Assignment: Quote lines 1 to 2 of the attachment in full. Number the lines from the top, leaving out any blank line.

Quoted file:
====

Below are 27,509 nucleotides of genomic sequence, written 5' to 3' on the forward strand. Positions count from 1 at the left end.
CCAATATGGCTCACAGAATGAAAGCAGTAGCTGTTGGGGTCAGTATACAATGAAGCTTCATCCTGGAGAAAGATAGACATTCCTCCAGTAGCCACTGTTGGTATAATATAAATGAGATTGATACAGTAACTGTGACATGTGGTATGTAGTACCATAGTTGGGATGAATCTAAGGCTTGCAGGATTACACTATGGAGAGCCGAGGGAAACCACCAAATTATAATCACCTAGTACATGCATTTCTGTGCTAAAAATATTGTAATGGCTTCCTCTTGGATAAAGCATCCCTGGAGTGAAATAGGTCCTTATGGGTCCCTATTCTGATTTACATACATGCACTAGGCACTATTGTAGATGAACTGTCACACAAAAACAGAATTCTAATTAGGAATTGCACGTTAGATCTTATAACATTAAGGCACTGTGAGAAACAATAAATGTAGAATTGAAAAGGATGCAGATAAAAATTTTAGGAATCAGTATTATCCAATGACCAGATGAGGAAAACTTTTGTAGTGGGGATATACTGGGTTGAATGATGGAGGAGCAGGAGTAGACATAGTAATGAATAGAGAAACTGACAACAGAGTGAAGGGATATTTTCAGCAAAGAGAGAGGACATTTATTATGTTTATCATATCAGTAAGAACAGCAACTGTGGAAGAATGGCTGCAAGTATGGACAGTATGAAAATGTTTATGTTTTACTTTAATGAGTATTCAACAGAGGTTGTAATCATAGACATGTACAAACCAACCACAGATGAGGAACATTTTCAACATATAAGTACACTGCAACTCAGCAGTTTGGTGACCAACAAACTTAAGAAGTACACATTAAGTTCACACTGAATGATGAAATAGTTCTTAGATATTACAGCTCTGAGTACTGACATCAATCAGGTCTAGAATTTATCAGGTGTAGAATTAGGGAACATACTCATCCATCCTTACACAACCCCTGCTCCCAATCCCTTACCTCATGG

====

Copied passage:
Below are 27,509 nucleotides of genomic sequence, written 5' to 3' on the forward strand. Positions count from 1 at the left end.
CCAATATGGCTCACAGAATGAAAGCAGTAGCTGTTGGGGTCAGTATACAATGAAGCTTCATCCTGGAGAAAGATAGACATTCCTCCAGTAGCCACTGTTGGTATAATATAAATGAGATTGATACAGTAACTGTGACATGTGGTATGTAGTACCATAGTTGGGATGAATCTAAGGCTTGCAGGATTACACTATGGAGAGCCGAGGGAAACCACCAAATTATAATCACCTAGTACATGCATTTCTGTGCTAAAAATATTGTAATGGCTTCCTCTTGGATAAAGCATCCCTGGAGTGAAATAGGTCCTTATGGGTCCCTATTCTGATTTACATACATGCACTAGGCACTATTGTAGATGAACTGTCACACAAAAACAGAATTCTAATTAGGAATTGCACGTTAGATCTTATAACATTAAGGCACTGTGAGAAACAATAAATGTAGAATTGAAAAGGATGCAGATAAAAATTTTAGGAATCAGTATTATCCAATGACCAGATGAGGAAAACTTTTGTAGTGGGGATATACTGGGTTGAATGATGGAGGAGCAGGAGTAGACATAGTAATGAATAGAGAAACTGACAACAGAGTGAAGGGATATTTTCAGCAAAGAGAGAGGACATTTATTATGTTTATCATATCAGTAAGAACAGCAACTGTGGAAGAATGGCTGCAAGTATGGACAGTATGAAAATGTTTATGTTTTACTTTAATGAGTATTCAACAGAGGTTGTAATCATAGACATGTACAAACCAACCACAGATGAGGAACATTTTCAACATATAAGTACACTGCAACTCAGCAGTTTGGTGACCAACAAACTTAAGAAGTACACATTAAGTTCACACTGAATGATGAAATAGTTCTTAGATATTACAGCTCTGAGTACTGACATCAATCAGGTCTAGAATTTATCAGGTGTAGAATTAGGGAACATACTCATCCATCCTTACACAACCCCTGCTCCCAATCCCTTACCTCATGG